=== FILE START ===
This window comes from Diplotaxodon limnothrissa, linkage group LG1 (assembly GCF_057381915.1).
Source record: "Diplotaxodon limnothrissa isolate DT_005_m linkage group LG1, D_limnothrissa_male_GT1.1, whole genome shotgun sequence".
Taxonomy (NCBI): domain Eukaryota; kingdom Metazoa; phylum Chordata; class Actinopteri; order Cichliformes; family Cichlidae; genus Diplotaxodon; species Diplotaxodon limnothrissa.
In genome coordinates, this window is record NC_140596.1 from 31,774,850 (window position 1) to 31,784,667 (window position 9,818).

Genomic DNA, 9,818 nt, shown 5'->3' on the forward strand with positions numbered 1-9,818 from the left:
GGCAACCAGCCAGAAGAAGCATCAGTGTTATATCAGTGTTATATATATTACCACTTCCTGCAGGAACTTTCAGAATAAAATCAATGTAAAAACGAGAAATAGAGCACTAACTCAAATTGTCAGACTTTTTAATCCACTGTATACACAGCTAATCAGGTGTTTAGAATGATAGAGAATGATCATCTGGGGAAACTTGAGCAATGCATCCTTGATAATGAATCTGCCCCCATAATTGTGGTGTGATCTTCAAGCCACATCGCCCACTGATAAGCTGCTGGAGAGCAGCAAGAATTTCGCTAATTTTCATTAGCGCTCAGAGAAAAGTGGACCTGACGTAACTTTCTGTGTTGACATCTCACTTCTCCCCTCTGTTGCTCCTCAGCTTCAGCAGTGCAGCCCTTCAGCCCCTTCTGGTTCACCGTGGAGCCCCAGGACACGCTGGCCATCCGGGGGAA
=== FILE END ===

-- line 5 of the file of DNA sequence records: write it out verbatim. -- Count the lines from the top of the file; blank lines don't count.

Genomic DNA, 9,818 nt, shown 5'->3' on the forward strand with positions numbered 1-9,818 from the left: